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Advantages of using JSF

July 21, 2009
  • JSF provides standard, reusable components for creating user interfaces for web applications.
  • SF provides many tag libraries for accessing and manipulating the components.
  • It automatically saves the form data and repopulates the form when it is displayed at client side.
  • By design and concept it allows creating reusable components. That will help to improve productivity and consistency.
  • Many quality and ready to use components are available from Apache, Richfaces, Infragistics, Oracle, etc.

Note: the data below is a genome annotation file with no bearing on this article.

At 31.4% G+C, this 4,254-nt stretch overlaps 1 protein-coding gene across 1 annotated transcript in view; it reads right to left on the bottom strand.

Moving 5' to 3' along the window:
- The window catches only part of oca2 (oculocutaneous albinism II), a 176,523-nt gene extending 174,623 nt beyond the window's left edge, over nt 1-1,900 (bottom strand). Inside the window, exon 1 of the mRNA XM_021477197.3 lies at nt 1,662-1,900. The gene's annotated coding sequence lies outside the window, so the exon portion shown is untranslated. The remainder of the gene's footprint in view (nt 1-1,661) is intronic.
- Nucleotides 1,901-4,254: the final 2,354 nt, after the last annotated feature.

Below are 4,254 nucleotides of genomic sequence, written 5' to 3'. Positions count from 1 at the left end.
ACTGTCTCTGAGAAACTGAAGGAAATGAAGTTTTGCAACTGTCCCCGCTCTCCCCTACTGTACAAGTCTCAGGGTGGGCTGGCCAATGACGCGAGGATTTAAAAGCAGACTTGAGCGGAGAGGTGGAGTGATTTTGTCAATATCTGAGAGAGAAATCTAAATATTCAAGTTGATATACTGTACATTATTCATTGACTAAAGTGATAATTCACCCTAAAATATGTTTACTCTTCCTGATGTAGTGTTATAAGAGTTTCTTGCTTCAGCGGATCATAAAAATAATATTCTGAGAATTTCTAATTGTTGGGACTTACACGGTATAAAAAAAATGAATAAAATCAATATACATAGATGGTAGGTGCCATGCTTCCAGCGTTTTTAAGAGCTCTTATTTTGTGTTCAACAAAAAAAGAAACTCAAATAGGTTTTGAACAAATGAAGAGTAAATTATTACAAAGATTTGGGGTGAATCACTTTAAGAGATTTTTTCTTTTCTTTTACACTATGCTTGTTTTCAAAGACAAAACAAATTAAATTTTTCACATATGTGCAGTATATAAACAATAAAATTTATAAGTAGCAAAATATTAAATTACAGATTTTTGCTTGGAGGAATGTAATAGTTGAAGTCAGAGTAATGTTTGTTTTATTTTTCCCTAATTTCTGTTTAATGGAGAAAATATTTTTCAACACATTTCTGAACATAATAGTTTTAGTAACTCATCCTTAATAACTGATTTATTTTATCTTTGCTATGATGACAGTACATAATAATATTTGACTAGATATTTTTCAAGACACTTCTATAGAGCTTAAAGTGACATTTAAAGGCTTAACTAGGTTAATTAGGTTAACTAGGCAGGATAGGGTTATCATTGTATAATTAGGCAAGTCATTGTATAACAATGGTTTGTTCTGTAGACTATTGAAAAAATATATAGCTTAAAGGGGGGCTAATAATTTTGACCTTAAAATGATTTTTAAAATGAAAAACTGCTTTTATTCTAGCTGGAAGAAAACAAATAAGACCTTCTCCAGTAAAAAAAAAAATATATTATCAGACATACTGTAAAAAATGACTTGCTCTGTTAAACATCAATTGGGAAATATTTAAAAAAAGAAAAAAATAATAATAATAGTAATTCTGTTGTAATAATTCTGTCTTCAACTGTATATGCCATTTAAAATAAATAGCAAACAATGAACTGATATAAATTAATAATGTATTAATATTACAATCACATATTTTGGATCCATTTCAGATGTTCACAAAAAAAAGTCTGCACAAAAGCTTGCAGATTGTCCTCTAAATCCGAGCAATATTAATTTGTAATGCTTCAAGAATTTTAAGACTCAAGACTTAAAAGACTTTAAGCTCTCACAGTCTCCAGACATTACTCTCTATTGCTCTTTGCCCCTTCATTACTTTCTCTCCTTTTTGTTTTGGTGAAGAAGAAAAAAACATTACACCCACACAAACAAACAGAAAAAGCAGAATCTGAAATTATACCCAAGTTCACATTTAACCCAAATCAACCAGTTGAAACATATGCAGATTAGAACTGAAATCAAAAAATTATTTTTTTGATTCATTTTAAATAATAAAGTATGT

• The concept of action and action listener for button invocation is good.
  • Has very good support for EL expression that improves the user interface code readability.
  • The concept the validator is excellent.JavaScript code is embedded as part of the component.

Versions Of JSF

July 21, 2009

JavaServer Faces stats with version

  1. JSF 1.0
  2. JSF 1.1
  3. JSF 1.2
  4. Upcoming JSF 2.0

Features Of JSF

July 21, 2009

JSF is a rich featured framework of JAVA technology. Some of the features are given bellow:

  1. JSF is standard web user interface framework for Java.
  2. JSF is a component framework.*
  3. UI components are stored on the Server.*
  4. Easy use of third party components.
  5. Event driven programming model.*
  6. Events generated by user are handled by the server.
  7. Navigation handling.*
  8. Can automatically synchronize UI components.
  9. International language support.*

Difference between JSF and JSP